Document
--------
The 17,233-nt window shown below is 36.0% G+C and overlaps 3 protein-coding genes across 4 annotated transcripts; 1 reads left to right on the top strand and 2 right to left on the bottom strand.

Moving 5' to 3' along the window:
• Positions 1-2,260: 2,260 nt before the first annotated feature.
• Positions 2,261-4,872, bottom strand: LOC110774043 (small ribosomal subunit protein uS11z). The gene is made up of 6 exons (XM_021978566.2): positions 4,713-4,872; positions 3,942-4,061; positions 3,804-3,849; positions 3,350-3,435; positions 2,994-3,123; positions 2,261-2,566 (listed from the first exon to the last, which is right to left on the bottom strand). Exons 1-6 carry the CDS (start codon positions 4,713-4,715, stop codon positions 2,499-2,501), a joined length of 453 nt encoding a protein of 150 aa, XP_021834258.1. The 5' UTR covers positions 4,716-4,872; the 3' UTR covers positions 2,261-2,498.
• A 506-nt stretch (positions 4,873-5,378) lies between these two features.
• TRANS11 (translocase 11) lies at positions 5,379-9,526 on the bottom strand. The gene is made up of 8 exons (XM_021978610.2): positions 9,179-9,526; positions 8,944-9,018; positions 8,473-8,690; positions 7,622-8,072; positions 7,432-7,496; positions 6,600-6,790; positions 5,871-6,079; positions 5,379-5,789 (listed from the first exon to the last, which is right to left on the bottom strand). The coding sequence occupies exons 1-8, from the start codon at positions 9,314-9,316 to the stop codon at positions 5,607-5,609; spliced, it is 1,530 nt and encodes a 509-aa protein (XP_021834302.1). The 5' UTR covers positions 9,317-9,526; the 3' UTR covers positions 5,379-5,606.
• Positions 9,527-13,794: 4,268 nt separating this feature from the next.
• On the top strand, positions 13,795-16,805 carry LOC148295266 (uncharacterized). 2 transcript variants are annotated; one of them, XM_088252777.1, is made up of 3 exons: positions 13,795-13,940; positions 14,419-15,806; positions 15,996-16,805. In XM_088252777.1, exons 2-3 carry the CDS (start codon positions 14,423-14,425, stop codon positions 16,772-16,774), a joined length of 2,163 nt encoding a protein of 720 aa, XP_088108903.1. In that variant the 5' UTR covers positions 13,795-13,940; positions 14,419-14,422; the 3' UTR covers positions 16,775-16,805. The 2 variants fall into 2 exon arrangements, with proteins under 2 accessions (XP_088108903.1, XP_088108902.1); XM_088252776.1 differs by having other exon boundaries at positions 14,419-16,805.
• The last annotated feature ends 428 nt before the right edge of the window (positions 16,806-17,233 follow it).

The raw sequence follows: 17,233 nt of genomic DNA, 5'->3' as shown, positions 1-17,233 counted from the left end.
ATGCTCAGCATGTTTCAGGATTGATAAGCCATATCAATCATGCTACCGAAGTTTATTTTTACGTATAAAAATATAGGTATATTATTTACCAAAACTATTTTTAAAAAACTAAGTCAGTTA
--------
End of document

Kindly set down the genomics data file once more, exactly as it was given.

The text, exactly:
The 17,233-nt window shown below is 36.0% G+C and overlaps 3 protein-coding genes across 4 annotated transcripts; 1 reads left to right on the top strand and 2 right to left on the bottom strand.

Moving 5' to 3' along the window:
• Positions 1-2,260: 2,260 nt before the first annotated feature.
• Positions 2,261-4,872, bottom strand: LOC110774043 (small ribosomal subunit protein uS11z). The gene is made up of 6 exons (XM_021978566.2): positions 4,713-4,872; positions 3,942-4,061; positions 3,804-3,849; positions 3,350-3,435; positions 2,994-3,123; positions 2,261-2,566 (listed from the first exon to the last, which is right to left on the bottom strand). Exons 1-6 carry the CDS (start codon positions 4,713-4,715, stop codon positions 2,499-2,501), a joined length of 453 nt encoding a protein of 150 aa, XP_021834258.1. The 5' UTR covers positions 4,716-4,872; the 3' UTR covers positions 2,261-2,498.
• A 506-nt stretch (positions 4,873-5,378) lies between these two features.
• TRANS11 (translocase 11) lies at positions 5,379-9,526 on the bottom strand. The gene is made up of 8 exons (XM_021978610.2): positions 9,179-9,526; positions 8,944-9,018; positions 8,473-8,690; positions 7,622-8,072; positions 7,432-7,496; positions 6,600-6,790; positions 5,871-6,079; positions 5,379-5,789 (listed from the first exon to the last, which is right to left on the bottom strand). The coding sequence occupies exons 1-8, from the start codon at positions 9,314-9,316 to the stop codon at positions 5,607-5,609; spliced, it is 1,530 nt and encodes a 509-aa protein (XP_021834302.1). The 5' UTR covers positions 9,317-9,526; the 3' UTR covers positions 5,379-5,606.
• Positions 9,527-13,794: 4,268 nt separating this feature from the next.
• On the top strand, positions 13,795-16,805 carry LOC148295266 (uncharacterized). 2 transcript variants are annotated; one of them, XM_088252777.1, is made up of 3 exons: positions 13,795-13,940; positions 14,419-15,806; positions 15,996-16,805. In XM_088252777.1, exons 2-3 carry the CDS (start codon positions 14,423-14,425, stop codon positions 16,772-16,774), a joined length of 2,163 nt encoding a protein of 720 aa, XP_088108903.1. In that variant the 5' UTR covers positions 13,795-13,940; positions 14,419-14,422; the 3' UTR covers positions 16,775-16,805. The 2 variants fall into 2 exon arrangements, with proteins under 2 accessions (XP_088108903.1, XP_088108902.1); XM_088252776.1 differs by having other exon boundaries at positions 14,419-16,805.
• The last annotated feature ends 428 nt before the right edge of the window (positions 16,806-17,233 follow it).

The raw sequence follows: 17,233 nt of genomic DNA, 5'->3' as shown, positions 1-17,233 counted from the left end.
ATGCTCAGCATGTTTCAGGATTGATAAGCCATATCAATCATGCTACCGAAGTTTATTTTTACGTATAAAAATATAGGTATATTATTTACCAAAACTATTTTTAAAAAACTAAGTCAGTTA